Breifne Earley – from the depths of despair to World Cycle Race champion
In 2014, Irishman Breifne Earley took part in the World Cycle Race, a 18,000 mile non-stop ride around the planet. Overweight and never having been on a bike tour, he was not an obvious candidate to cycle round the world, but motivated by the breakdown of his relationship, his career stalling and a wish to take his own life, he signed up. Against the odds, Breifne won, and returned a new man. His story is included in my book, Pedal Power, along with stories of others for whom the bicycle has helped them get through life’s difficulties.
There simply wasn’t space in Pedal Power to include the full interview with Breifne, so here it is.
Were you a cyclist before deciding to take part in the World Cycle Race?
I hadn’t been on a bike from the time I got my driving licence at 17, in fact I had barely exercised at all through my mid to late twenties. My first attempt at getting back on the bike happened in the gym in late 2010, before hitting the roads in early 2011. It was a swift learning curve through sportives, group rides and some simple duathlon and triathlon events.
What attracted you to cycling?
I was attracted to the cycling out of the triathlon choices mainly due to being a very weak swimmer and having a lack of love with the open water environment. Also my attempts at running had resulted in way too much pain and issues in my joints, my ankles, knees and hips. I found my time on the bike to be enjoyable, fun and made me feel fantastic both physically and mentally.
Have you always suffered from poor mental health?
Through my late twenties my mental health deteriorated in the main due to a poor working environment. Spending 60-70 hours a week sometimes under the very watchful eye of a bad boss or bosses can be devastating to your mental health. As the environment became more hostile on a day to day basis, I found myself struggling to function in other parts of my life. It affected my relationships with my family, my friends and my ex girlfriend.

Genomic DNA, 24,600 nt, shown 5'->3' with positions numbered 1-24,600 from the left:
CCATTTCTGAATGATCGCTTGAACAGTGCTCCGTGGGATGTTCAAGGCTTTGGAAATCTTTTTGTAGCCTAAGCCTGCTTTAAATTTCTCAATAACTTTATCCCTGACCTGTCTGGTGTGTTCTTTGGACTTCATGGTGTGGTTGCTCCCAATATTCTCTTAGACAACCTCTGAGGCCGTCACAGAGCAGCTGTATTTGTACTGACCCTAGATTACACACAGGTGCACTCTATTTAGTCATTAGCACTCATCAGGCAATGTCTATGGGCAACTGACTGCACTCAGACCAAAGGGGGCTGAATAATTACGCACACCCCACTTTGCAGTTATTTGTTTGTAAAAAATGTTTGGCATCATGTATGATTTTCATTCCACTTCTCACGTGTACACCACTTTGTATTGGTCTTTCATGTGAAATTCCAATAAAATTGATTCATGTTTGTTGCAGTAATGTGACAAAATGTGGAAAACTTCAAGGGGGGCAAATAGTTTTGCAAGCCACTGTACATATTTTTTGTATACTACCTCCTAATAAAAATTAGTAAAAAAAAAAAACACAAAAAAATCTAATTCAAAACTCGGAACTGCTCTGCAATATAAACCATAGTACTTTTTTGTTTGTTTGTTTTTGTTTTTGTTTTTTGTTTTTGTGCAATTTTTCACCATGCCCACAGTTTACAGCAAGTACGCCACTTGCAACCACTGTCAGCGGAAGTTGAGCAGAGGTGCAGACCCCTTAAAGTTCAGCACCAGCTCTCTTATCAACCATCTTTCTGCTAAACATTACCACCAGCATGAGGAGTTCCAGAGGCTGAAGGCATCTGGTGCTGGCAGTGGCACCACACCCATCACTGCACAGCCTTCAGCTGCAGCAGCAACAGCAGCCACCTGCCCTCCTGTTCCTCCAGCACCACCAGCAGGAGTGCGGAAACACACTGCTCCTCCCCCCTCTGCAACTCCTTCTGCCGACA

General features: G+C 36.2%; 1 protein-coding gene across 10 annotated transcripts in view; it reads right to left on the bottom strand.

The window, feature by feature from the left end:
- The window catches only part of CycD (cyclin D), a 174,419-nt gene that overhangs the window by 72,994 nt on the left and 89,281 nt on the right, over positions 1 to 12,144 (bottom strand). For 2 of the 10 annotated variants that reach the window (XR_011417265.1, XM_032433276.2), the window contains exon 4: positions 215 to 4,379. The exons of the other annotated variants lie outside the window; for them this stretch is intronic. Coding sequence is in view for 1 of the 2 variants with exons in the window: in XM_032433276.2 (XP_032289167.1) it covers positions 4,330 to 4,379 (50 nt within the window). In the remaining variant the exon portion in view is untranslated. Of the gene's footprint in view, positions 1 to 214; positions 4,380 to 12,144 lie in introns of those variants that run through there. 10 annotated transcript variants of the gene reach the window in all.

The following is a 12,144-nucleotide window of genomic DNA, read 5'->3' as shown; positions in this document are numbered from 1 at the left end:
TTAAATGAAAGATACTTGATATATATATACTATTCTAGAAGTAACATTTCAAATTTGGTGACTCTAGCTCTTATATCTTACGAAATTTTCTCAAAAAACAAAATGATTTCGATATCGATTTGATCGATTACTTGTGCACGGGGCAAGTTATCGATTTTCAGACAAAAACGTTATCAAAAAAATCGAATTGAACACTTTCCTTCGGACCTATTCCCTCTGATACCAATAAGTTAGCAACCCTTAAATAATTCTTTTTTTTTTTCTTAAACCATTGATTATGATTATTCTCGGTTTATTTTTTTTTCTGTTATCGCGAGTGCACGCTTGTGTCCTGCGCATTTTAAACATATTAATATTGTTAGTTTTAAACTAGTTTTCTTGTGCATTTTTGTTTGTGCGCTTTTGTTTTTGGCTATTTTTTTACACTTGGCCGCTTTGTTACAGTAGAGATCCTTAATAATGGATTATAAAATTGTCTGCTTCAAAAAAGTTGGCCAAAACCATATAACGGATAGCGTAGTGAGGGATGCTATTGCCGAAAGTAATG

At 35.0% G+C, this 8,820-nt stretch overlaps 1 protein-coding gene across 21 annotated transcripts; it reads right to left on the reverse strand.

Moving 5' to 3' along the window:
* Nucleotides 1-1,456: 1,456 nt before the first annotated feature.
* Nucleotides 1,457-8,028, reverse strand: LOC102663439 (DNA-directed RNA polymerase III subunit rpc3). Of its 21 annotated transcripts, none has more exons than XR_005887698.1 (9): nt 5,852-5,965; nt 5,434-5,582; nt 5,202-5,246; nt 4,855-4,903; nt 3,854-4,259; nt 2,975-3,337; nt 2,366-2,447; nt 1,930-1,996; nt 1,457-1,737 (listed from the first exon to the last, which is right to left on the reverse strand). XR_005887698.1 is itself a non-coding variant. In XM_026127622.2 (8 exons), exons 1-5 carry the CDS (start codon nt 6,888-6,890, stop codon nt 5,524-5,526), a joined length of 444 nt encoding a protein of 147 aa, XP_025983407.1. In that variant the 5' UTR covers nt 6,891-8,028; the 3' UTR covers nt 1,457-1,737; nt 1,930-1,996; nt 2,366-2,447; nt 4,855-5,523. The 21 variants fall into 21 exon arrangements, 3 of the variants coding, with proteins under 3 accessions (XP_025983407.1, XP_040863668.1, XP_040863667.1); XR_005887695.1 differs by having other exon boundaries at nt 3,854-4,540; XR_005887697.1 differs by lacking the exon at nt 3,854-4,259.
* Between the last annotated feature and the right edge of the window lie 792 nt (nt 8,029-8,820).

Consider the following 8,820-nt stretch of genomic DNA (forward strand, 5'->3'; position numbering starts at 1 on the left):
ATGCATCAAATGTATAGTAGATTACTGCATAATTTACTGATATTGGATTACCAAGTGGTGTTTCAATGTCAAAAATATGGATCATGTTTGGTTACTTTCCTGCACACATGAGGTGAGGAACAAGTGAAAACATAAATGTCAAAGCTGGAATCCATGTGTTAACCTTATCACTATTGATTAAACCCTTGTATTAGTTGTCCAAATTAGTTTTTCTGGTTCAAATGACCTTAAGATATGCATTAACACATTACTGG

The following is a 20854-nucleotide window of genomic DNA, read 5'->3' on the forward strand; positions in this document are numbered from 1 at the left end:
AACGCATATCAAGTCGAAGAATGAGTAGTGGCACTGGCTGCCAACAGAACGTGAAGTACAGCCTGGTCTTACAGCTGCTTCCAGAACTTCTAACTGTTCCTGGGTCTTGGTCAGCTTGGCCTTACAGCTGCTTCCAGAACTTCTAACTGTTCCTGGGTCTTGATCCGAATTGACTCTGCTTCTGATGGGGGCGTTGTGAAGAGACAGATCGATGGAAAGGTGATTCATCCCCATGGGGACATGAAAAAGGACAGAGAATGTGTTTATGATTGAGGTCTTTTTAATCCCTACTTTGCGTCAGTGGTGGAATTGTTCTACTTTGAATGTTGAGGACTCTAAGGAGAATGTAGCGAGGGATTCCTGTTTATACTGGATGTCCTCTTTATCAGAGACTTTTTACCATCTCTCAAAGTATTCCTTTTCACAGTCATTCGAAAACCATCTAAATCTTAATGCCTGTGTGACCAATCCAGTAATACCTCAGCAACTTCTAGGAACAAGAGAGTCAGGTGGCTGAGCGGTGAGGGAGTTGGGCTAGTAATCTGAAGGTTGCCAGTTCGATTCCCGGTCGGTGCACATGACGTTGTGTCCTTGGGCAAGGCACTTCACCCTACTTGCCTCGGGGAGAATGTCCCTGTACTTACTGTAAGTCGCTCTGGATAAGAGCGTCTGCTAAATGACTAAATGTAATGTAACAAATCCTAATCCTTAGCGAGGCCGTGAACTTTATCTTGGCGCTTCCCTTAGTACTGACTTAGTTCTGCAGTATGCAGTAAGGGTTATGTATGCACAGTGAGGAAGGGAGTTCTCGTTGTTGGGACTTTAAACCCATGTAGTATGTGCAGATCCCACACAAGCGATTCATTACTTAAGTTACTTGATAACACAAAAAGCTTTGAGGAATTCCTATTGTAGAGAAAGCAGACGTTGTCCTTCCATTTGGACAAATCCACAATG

Was there a ‘crunch’ moment in your life or a time of mental breakdown?
In early October 2010, I made the decision to take my own life. Before I had an opportunity to act on that decision, a text message inviting me to a memorial service for a cousin’s anniversary and watching the movie, The Bucket List, prompted me to set my own list of challenges. As my cousin’s anniversary was the 10th / 10th / 2010, I chose this as my start date. Over the next thirteen months until the 11th November 2011 (11/11/11) I lost five stone, went on fifty blind dates, learned to swim and cook, changed career, performed in ten open mic nights, saved 10% of my salary, cycled around New Zealand, finished open water sea swims, triathlons and a marathon.
The word ‘depression’ is very all-encompassing but probably doesn’t give an accurate picture of your personal situation. How else would you describe the state of your mental health?
I was at the lowest imaginable point the evening I made the decision to take my own life. Now I enjoy every moment I have to give. I spend it in the company of my family and close friends, doing the activities I want to spend my time doing. My mental health and my mental strength have proven to be in good shape time after time. Setting myself and achieving challenges like cycling around the world, recording an album, writing a best selling book amongst other things since have allowed me to increase my mental capacity to deal with everything that life can throw at me.
How does cycling make you feel? Why do you think it’s a good antidote to mental health issues?